Need some advice!!

Discussion in 'Military Medicine' started by guamboy, Jan 2, 2009.

  1. guamboy

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    Hello everyone,
    I'm new to the forum and I was hoping to get some advice on my situation.

    I'm a 1st attending UCSD. I am majoring in Electrical Engineering, but will be switching to either Human Biology or Physiology & Neuroscience. I currently have a AFROTC scholarship(Type 7 to be specific).

    I've always wanted to become a doctor(such a cliche, but true), but because of my family's persuasion to do Engineering I pursued it. Now I regret it and I'm gonna go against my father's wishes and do Biology and pursue a medical career.

    Thing is, the AFROTC scholarship is such a pain. It's too time consuming.
    Unfortunately, my family has financial issues and there's the other siblings, so paying for college is tough.
    Question:
    1. Is it worth it to quit ROTC and return the scholarship? I need a convincing reason to tell my dad why I don't want the scholarship anymore. I've already received a quarter's worth of money and I would just have to pay them back if i return it.
    If I quit, I don't know how we're going to pay for school. I don't mind getting loans if they're available.

    Please, for those of you who've been in a similar situation or has some knowledge in this, set me in the right direction.

    Sorry if what I wrote is sloppy, disorganized, or does not make sense. In a rush.

    Thanks for the time; I really appreciate it.:)
     
  2. DrMetal

    DrMetal To shred or not shred?
    Physician PhD Lifetime Donor Classifieds Approved 10+ Year Member

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    if go thru with ROTC, chances are that you'll end up as a line officer (in some warfighting capacity, or in direct support of), and you'll have to do this for 2-5 years after college. Then you can apply to med school.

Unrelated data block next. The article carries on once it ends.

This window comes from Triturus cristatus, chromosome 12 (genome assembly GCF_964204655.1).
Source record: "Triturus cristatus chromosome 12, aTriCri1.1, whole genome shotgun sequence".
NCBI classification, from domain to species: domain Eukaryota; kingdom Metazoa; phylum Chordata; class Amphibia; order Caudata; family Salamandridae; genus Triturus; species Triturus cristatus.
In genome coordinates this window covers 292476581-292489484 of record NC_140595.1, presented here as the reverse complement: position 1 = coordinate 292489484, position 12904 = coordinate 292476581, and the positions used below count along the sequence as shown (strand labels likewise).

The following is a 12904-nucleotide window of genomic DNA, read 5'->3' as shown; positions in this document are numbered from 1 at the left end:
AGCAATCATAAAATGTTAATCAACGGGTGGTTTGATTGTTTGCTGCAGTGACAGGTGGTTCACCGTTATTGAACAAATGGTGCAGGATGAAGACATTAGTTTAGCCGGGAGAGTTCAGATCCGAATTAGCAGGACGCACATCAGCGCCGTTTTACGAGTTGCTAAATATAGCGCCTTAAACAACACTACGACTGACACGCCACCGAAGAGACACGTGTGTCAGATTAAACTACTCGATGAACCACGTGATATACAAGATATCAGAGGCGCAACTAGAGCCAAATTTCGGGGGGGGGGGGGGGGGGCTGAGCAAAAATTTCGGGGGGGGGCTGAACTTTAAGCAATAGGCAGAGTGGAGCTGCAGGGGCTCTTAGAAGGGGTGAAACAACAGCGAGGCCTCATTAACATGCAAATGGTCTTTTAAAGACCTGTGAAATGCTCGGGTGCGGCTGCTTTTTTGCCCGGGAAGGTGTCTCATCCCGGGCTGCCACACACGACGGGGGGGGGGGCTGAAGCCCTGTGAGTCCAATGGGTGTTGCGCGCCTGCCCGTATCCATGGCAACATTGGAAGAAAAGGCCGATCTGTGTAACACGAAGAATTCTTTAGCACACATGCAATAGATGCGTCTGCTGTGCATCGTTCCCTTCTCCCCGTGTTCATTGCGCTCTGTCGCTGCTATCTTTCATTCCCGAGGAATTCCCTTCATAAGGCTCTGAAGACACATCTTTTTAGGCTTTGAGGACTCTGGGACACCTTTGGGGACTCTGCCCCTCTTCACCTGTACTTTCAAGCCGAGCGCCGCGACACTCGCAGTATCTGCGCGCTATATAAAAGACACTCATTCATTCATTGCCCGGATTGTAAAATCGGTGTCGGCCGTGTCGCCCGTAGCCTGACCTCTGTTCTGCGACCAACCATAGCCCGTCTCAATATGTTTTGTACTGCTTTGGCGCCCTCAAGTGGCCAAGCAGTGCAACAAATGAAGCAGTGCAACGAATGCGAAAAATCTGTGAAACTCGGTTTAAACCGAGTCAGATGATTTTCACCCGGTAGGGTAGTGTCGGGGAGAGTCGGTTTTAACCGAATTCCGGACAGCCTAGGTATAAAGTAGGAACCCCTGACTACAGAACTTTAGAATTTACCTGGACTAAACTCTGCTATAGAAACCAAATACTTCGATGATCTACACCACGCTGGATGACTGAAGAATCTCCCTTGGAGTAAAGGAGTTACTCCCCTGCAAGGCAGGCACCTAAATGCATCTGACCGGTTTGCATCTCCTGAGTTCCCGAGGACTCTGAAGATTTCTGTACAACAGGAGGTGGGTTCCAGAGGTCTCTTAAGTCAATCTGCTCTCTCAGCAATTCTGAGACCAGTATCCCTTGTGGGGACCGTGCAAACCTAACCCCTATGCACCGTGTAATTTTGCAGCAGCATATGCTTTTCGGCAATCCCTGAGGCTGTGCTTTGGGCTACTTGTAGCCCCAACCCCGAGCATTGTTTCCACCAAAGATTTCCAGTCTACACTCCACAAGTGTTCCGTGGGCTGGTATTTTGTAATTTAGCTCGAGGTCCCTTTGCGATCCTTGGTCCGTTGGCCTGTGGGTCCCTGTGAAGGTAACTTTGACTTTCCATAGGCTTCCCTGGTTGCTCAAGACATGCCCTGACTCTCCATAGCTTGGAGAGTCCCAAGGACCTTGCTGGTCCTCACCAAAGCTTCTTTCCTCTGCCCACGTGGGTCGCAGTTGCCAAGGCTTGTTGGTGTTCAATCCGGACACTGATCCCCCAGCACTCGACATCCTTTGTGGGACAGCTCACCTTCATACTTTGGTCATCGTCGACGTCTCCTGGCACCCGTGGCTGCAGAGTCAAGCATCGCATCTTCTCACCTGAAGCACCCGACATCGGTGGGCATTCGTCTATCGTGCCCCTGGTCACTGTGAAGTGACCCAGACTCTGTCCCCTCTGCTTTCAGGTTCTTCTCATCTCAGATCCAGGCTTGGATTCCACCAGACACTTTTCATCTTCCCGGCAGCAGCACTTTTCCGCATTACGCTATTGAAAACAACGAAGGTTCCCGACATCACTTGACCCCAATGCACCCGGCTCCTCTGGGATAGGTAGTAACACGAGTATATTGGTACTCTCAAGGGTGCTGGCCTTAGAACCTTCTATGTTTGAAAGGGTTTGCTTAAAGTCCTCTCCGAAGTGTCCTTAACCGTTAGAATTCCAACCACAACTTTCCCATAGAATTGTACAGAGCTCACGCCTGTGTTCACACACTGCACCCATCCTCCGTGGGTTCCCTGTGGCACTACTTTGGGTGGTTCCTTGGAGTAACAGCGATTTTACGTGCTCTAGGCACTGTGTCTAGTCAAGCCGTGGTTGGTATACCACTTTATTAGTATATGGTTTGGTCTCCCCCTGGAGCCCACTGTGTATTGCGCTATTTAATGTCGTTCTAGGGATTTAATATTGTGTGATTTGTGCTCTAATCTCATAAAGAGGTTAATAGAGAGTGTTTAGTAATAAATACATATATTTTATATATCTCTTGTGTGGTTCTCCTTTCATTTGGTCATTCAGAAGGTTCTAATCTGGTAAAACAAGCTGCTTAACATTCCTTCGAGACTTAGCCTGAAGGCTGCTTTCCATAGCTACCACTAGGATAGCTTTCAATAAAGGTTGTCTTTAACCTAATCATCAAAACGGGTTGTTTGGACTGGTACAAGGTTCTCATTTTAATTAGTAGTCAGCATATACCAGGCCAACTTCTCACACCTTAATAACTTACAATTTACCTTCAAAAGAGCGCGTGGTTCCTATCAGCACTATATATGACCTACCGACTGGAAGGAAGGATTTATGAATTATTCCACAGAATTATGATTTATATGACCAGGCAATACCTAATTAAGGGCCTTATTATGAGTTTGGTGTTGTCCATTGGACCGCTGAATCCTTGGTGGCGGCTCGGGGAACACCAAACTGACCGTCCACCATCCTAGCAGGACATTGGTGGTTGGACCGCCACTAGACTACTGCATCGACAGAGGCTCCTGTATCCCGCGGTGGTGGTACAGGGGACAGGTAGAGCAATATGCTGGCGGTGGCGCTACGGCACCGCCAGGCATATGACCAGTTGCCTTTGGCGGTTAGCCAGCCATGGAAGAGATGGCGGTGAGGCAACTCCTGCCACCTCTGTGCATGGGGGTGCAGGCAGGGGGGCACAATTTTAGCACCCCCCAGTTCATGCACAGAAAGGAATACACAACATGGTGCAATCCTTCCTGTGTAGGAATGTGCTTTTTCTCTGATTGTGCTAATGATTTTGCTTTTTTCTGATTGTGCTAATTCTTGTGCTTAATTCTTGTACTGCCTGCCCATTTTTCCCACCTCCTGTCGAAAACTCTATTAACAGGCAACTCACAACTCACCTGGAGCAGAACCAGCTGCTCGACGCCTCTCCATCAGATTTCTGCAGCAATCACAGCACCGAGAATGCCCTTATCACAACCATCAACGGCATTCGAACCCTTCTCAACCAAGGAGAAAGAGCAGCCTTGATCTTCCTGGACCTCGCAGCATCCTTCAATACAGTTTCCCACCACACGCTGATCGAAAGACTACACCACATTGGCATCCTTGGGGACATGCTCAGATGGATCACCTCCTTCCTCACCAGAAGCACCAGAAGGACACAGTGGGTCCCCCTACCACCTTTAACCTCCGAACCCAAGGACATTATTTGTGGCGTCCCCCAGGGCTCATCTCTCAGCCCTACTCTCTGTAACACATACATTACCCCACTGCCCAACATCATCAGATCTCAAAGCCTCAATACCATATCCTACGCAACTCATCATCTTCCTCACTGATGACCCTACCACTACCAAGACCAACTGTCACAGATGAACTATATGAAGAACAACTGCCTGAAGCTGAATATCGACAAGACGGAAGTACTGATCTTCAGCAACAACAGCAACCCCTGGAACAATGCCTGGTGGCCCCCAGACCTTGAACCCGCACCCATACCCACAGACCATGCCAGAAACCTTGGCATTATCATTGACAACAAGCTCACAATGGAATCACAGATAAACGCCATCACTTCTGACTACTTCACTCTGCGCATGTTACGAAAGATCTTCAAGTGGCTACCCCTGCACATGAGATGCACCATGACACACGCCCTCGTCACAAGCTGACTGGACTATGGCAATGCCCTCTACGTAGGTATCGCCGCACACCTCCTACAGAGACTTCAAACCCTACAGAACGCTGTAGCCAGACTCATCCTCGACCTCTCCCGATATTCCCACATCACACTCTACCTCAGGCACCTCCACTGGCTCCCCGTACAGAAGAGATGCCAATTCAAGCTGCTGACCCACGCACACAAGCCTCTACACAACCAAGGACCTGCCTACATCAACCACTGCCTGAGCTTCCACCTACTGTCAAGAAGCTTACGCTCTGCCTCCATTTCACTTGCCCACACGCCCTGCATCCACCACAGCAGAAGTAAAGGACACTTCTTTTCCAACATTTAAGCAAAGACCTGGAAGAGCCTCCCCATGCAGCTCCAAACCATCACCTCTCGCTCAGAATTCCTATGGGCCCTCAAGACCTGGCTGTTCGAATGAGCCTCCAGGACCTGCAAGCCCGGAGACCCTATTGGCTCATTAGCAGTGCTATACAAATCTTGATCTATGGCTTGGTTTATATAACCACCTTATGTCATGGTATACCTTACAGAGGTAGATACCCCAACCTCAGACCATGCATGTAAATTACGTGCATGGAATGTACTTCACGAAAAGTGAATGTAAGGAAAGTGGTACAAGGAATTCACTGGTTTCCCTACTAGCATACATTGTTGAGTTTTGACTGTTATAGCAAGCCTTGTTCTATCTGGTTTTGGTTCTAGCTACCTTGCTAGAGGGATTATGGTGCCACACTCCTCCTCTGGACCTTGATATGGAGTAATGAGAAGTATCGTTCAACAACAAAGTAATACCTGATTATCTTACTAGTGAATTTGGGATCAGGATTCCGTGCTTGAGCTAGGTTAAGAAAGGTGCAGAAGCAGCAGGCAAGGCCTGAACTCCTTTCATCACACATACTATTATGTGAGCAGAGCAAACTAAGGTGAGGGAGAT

There is the possibility of going to med school straight after rotc (in other words, paying back your rotc commitment as a doc), but this is hard to do. the path is heavily competed for.

    so it really just depends on what you wanna do. if you wanna play warfighter for a few years after college (can be a rewarding/fun experience!), then stick with rotc. If you're dead set on going to med school right after college, then I'd advise quiting rotc and finding a way to pay for school on your own.

    I assume you're a CA resident? if that's the case, UC tuition is relatively cheap. There are a ton of loans out there, as well as grants/scholarships. Go to financial aid and see what you can muster up. I put myself through school this way! (Berkeley, '00)

    don't do anything for your parents' sake. its your life! either engineering or medicine are great fields. they should be proud either way.
     
  3. colbgw02

    colbgw02 Delightfully Tacky
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    I did AROTC before going directly to medical school. I did not do HPSP. I was in a relatively unique situation whereby my undergraduate tuition was greater than that of my medical school. Therefore, going this route made more sense financially than doing HPSP alone.

    On the other hand, HPSP is infinitely less time-consuming than ROTC, and the skills you learn and are tested on in ROTC don't help you very much at all in the medical corps. In many respects, the time I spent as an ROTC cadet feels very much wasted.